The UK high street remains a difficult environment for retailers to thrive but Greenwoods Menswear is determined to stand its ground.
The Bradford-based business, which was sold by administrators KPMG to one of China’s largest clothing retailers in January 2009, is now two thirds of the way through a turnaround strategy under a new management team, which will see it open a number of new stores and hopefully turn a loss of more than £5m into profit by 2013.
Until the banking crisis in 2008, Greenwoods had been a growing business but its cash position became increasingly difficult due to a reduction in credit terms from suppliers and the weakening pound, which made imports more expensive.
The decline in consumer spending led to a significant sales fall.
When it entered administration, Greenwoods was generating a turnover of £25.9m.
The Bosideng group, which had paid £50m to buy a 50 per cent stake in the business from the family-owned Hanson Partnership in October 2008, came to the rescue and set about turning the business around.
In 2009, Greenwoods operated 92 stores throughout the UK, selling suits, shirts, ties and accessories and offering a wedding wear hire service.
Under new owner, Pacific Trend Investments, which is part of Harvest Fancy Hong Kong, a subsidiary of Bosideng, the company now has 85 stores, including 14 in Yorkshire, and plans to add up to 10 new stores in the next 12 months. It employs about 500 staff.
Its turnover has grown to £30m in 2011/12. Like-for-like sales for the year to the end of March are expected to be up about five or six per cent and it expects to have reduced its loss.
Turnover is predicted to grow by 10 per cent in the next year through new store openings and up to two per cent through like-for-like growth.
Chief operating officer Neil Roberts said: “It’s common knowledge that the high street’s not having a tremendous time at the moment but we’ve done significantly better than the previous year.”
Mr Roberts joined Greenwoods in November 2009 and is one of a number of new senior managers and directors.
“We started to look at the business very closely,” he said. “We put a new team together and the new owners asked us to come up with a three-year plan. I’m pleased to say we’re on course for that three-year plan.”
As well as returning the company to profit, the plan involves expanding the business through e-commerce and opening new stores further south.
The firm’s hire wear business, called 1860, is doing particularly well, hiring out more than 120,000 outfits a year. “Not that many people know that we’re number two to Moss Bros,” said Mr Roberts. “We’re seeing that part of the business grow at a very fast pace.”
In addition it is opening up bigger stores in new towns and cities. Greenwood hopes these new stores will generate the £3m needed to refurbish the group’s entire network.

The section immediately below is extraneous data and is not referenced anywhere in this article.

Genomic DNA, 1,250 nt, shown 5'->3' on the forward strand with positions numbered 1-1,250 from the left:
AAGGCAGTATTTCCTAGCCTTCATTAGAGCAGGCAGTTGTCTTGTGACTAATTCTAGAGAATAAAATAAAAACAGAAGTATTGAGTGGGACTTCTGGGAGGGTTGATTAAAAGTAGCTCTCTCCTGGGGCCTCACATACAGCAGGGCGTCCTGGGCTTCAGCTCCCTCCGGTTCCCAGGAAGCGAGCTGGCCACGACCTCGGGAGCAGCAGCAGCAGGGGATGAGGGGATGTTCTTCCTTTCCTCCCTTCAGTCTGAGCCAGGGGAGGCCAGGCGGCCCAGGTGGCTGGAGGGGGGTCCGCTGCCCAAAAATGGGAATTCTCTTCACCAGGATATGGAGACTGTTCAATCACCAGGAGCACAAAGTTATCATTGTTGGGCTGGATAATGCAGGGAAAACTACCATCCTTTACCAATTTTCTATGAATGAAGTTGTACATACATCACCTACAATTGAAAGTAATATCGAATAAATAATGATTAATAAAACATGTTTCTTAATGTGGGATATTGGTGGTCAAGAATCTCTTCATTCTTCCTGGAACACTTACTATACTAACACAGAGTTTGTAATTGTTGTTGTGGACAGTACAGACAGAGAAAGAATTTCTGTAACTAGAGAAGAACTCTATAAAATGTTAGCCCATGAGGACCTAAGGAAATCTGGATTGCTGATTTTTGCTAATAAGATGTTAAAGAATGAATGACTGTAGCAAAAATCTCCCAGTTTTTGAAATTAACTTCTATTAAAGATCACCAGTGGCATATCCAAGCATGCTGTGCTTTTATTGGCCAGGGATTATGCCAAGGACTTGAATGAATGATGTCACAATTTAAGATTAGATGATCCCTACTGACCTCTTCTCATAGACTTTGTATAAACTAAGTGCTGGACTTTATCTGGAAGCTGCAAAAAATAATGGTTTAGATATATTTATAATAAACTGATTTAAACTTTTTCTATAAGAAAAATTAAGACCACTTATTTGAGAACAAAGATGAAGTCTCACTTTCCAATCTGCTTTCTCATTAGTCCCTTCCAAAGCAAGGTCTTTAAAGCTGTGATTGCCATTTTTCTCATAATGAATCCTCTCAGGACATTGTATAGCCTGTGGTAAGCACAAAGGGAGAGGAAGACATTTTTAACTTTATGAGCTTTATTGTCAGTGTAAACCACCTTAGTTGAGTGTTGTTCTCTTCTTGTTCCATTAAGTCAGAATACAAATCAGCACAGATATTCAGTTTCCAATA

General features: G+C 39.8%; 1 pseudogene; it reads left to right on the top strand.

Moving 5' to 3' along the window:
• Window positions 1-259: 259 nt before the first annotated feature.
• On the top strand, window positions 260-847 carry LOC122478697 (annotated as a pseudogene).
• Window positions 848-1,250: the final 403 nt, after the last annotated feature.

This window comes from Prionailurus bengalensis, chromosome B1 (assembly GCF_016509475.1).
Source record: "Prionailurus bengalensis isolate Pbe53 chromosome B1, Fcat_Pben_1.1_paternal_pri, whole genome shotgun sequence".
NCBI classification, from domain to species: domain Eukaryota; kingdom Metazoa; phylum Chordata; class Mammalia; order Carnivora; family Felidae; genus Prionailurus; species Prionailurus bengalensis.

One of its newest stores is in Rotherham. “We do well in gritty heartland towns,” he said. “If you read the Press, you wouldn’t touch Rotherham with a barge pole but we know that demographic is right for our customers and since we opened in December it has outshone our expectations.”
Greenwoods, which traditionally caters for men over the age of 45, is attempting the tricky balance of trying to attract younger customers without alienating its core market. It plans to reorganise its stores and add new ranges to its collection to appeal to younger customers.
It is also considering selling other brands in its stores and could eventually open department store concessions. “We don’t want to lose our cash cow, which is our core customer, by overnight becoming a Topshop,” said Mr Roberts. “But by the same token, today’s middle-aged man is becoming more fashionable so he needs to have that in the collection.”
Online sales have increased fourfold to £250,000 since November, driven by its Mansize range, which caters for larger men.
Greenwoods has also invested over £400,000 in new Electronic Point of Sale technology across its stores. It has also started selling shoes, selling £750,000 worth in the last year.
Looking to the future, Mr Roberts said the economy and rising manufacturing costs in the Far East were the company’s main challenges. But he said the company was better placed to deal with problems it might face by being a more democratic company under the new ownership. “The major difference is that we’re now a business that shares everything, we have got experts in their own field and we empower people to get on and do their job,” he said.